Note: Although I have heard the term "stand up philosophy" and "stand up philosopher" in other places, I haven't seen it in quite these terms.
Stand up philosophy, to me, is sort of street philosophy, where someone will stand up (or raise their hand), and expound a very deep, meaningful, and quite interesting chunk of thought. Often it is old (grandparent style) people who don't realize they are blabbing something useful among a wave of stories and anecdotes.
I think that conversation can be grouped into 4 categories: mechanics, abstract mechanics, bullshit, and philosophy, that is, everything else. Mechanics is the basic "pass the salt", day-to-day, completely necessary speech, with no hope of ever having deeper meaning. Abstract mechanics is the instruction/conversation about more abstract topics, say, discussing how to write an essay, lecturing about a topic, etc. It is often through these conversations that we stumble upon stand up philosophy. Bullshit is the utterly useless filler conversation, with no mechanical necessity, no transferral of ideas: basically wasted air. An example of this is a discussion of the weather. It is often difficult to distinguish between bullshit and philosophy (is that a stand up philosophy right there?), but philosophy is where something meaningful is discussed, but still has little/no mechanical relevance. Although the edges are blurry, bullshit and philosophy are separate beasts.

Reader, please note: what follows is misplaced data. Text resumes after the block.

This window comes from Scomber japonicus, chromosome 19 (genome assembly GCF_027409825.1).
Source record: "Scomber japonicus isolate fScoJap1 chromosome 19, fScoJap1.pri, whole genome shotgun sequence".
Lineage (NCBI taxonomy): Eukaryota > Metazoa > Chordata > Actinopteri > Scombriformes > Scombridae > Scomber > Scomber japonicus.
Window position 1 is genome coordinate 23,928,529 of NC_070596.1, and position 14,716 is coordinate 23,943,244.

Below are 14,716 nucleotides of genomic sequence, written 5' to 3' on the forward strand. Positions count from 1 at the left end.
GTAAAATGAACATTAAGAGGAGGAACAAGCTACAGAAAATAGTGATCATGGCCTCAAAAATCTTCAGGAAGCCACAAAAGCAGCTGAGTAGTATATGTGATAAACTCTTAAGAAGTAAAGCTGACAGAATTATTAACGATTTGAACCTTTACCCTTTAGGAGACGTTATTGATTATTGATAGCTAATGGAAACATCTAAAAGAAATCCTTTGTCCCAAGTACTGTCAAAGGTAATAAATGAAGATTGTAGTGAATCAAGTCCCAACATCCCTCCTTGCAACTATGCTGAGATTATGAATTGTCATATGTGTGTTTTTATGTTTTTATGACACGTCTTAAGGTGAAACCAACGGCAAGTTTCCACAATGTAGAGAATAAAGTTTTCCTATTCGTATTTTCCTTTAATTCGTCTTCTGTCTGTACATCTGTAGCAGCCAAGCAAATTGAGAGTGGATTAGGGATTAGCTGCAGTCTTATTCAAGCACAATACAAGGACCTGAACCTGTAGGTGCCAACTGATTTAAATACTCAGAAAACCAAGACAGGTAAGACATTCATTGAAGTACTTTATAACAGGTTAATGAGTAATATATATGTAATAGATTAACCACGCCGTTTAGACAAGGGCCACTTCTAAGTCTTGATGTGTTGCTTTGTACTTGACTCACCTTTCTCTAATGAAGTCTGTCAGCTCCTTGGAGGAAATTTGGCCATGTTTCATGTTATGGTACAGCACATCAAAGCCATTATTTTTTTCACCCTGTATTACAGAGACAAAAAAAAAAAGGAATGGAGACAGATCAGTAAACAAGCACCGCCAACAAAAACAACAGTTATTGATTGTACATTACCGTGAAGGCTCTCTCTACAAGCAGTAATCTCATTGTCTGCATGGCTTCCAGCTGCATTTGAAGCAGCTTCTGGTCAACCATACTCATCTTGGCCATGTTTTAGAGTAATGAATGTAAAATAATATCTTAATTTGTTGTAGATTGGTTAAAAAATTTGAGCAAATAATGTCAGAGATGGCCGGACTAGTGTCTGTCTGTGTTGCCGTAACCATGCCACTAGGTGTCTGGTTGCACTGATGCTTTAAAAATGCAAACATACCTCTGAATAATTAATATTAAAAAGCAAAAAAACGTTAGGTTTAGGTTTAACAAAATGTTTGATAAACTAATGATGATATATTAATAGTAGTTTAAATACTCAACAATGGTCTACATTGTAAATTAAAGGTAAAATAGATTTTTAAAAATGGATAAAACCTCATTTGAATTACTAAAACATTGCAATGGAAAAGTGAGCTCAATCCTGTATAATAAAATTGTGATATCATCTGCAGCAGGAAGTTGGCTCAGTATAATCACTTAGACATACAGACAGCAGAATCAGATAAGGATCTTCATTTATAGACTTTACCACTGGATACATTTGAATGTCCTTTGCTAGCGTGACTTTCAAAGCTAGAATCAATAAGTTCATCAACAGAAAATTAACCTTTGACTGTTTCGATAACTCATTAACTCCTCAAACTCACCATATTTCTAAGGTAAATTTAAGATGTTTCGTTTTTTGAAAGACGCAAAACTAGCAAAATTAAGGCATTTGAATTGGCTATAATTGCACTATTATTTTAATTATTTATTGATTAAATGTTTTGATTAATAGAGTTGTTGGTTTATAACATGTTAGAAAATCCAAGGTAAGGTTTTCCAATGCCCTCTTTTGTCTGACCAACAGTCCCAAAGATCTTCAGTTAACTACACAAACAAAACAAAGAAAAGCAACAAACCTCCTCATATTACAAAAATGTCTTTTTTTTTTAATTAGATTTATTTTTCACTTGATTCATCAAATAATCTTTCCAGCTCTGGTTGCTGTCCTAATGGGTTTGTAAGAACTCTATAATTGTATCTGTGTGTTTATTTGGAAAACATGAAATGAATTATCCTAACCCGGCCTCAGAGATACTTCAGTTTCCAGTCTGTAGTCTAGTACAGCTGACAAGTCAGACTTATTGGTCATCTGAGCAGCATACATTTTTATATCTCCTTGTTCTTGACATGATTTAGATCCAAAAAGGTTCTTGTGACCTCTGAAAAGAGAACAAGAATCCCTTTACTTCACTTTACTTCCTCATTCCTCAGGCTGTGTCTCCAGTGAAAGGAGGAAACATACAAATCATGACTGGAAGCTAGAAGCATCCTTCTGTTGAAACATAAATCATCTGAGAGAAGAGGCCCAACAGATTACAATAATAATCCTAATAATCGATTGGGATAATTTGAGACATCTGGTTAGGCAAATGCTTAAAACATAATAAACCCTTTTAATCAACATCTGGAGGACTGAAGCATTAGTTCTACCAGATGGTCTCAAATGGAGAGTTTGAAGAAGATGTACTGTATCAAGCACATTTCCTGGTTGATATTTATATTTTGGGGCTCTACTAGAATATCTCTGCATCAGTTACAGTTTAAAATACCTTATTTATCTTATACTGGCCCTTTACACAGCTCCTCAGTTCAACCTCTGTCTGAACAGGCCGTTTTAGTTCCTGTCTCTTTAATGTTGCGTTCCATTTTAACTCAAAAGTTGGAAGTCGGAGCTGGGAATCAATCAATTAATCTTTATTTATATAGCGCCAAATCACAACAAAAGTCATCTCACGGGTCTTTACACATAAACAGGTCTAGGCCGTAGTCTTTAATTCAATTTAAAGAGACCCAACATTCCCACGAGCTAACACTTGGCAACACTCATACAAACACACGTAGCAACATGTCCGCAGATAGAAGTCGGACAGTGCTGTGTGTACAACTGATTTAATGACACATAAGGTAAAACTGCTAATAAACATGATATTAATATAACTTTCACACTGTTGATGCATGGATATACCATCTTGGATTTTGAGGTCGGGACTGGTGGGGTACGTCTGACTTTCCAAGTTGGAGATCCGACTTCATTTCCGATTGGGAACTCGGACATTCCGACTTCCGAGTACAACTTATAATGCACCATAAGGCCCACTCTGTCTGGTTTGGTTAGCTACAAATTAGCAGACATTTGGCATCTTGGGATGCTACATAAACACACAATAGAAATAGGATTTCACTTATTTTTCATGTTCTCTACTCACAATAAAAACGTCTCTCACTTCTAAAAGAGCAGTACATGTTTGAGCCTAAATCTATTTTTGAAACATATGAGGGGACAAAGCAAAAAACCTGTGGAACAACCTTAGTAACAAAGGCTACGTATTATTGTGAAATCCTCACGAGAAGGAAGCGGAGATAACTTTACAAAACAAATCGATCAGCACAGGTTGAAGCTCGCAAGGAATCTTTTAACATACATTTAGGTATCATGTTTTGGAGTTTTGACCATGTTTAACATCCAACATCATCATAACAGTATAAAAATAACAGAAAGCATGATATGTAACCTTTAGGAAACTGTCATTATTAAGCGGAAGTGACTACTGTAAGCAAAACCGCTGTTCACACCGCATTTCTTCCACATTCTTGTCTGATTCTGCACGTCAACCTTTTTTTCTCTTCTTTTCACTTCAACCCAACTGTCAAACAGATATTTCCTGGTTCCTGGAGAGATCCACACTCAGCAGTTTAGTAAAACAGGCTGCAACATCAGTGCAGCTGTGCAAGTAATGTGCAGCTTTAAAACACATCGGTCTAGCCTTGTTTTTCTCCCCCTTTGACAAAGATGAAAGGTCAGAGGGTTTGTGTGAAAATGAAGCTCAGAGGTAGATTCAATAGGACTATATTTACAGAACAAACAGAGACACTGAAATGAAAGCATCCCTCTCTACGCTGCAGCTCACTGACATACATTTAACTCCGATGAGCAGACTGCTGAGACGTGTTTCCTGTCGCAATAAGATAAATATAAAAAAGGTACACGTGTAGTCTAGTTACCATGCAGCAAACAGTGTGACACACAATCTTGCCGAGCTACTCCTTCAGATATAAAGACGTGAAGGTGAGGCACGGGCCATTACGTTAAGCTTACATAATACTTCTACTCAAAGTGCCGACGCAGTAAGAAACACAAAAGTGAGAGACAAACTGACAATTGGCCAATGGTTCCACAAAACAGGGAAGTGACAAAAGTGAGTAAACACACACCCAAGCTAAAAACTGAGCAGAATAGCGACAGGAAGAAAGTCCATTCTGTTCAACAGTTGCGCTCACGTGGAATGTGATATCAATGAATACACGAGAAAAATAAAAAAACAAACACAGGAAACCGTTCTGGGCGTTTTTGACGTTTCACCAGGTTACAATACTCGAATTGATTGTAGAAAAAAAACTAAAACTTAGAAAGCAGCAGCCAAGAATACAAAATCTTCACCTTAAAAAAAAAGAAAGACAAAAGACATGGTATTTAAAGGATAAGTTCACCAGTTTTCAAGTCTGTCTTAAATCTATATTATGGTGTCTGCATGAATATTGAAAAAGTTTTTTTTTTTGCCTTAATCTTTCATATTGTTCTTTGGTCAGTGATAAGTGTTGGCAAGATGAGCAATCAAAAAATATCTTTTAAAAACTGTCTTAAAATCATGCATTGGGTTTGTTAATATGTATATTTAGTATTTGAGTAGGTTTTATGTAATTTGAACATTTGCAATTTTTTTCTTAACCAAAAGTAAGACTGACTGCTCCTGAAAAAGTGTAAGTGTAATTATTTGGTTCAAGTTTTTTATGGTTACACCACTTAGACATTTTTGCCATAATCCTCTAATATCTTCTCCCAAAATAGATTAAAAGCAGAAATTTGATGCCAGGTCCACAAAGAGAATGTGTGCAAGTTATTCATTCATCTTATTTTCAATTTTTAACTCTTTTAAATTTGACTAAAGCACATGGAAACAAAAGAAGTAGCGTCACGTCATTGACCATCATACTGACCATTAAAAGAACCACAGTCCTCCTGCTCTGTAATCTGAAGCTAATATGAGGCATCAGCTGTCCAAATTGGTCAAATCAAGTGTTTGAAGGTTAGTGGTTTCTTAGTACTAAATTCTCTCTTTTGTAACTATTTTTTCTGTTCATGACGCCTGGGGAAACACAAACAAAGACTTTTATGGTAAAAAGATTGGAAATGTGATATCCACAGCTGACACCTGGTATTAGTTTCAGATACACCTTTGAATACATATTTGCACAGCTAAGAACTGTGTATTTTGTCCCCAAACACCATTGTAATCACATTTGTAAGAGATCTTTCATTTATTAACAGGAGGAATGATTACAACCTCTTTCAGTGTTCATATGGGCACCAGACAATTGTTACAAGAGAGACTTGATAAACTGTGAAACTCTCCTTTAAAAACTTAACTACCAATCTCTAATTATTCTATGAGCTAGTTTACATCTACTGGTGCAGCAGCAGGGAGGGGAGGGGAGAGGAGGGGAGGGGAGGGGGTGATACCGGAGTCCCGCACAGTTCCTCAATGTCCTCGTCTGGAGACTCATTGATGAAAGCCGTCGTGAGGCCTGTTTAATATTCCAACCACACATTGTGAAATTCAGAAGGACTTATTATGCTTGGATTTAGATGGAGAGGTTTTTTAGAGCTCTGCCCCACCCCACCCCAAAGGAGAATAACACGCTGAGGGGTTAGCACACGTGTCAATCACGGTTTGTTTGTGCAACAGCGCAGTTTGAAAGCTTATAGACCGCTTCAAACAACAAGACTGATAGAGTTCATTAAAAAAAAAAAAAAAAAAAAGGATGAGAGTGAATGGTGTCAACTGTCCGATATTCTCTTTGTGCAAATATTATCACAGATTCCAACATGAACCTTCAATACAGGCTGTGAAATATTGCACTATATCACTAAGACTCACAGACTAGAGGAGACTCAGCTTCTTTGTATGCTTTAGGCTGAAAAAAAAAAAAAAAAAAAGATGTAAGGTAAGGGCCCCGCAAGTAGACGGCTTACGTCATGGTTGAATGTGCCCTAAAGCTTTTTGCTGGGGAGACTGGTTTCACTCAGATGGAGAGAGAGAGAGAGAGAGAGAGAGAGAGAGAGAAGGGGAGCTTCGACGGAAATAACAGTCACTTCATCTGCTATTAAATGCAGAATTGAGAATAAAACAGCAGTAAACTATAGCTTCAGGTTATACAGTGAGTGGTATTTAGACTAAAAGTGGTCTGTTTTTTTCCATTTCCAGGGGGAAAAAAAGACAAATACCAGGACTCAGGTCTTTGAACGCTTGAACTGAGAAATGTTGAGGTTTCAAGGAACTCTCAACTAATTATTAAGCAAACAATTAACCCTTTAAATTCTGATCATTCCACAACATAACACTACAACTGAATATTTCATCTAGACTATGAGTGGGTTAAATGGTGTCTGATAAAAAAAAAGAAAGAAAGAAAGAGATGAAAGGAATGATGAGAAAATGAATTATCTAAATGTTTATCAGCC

"Isn't it interesting that the whole world we live in, is actual cooled-down hellfire? Isn't that weird to think about? It says a lot about sin, and who we are as members of that world."
"Technology really isn't and end unto itself (technology for the sake of technology), the internet bubble burst years ago, that was about technology for itself. You'll see, in a hundred years nobody will even think of technology as anything on it's own, just like nobody cares about pens and brushes, but people care a great deal about writing and art." -- Jeff Robin (My art teacher)
It is important to think about something else, that someone's random ramblings may not have great meaning, and only by accident to they actually come across as being really cool. For example, the Greek prophets (is that the word? I mean the women who hung out in sulphur caves) never said a single coherent sentence, and yet the random babblings were interpreted any number of ways. Alternatively, it may not even strike someone that something is really deep, but others will.
It's also possible that the person philosophizing may not really have thought it over, and is just musing out loud (like me), and it comes over as random anecdotes and life stories.
Here are some of my Stand Up Philosophizing:
"What do the "fundamental questions" matter? The afterlife... when it actually starts mattering (when we die), we'll find out whether or not it exists!"
"Who cares?? We're all gonna die anyways, why not enjoy yourself?" Note: this one is a time-honored stand-up and ordinary philosophy principle, often known as existentialism
A little less stand-up, more thought through, although still thought of during a conversation:
"Existentialists traditionally believe that anything that's fun goes, from murdering someone to taking drugs. I don't think this works quite perfectly into my version of 'existentialism.' For me, happiness is not only in-the-moment, but also long term. Taking drugs and killing people, although it might/might not increase momentary happiness, will shoot long-term happiness in the foot, so I don't do them. I also believe that everybody else has their rights to be happy, so I don't kill them. Guaranteeing my long-term happiness is why I put up with bullshit like grades, homework, money, and any other idiotic bureaucracy that I wouldn't put up with, if I were going for momentary happiness."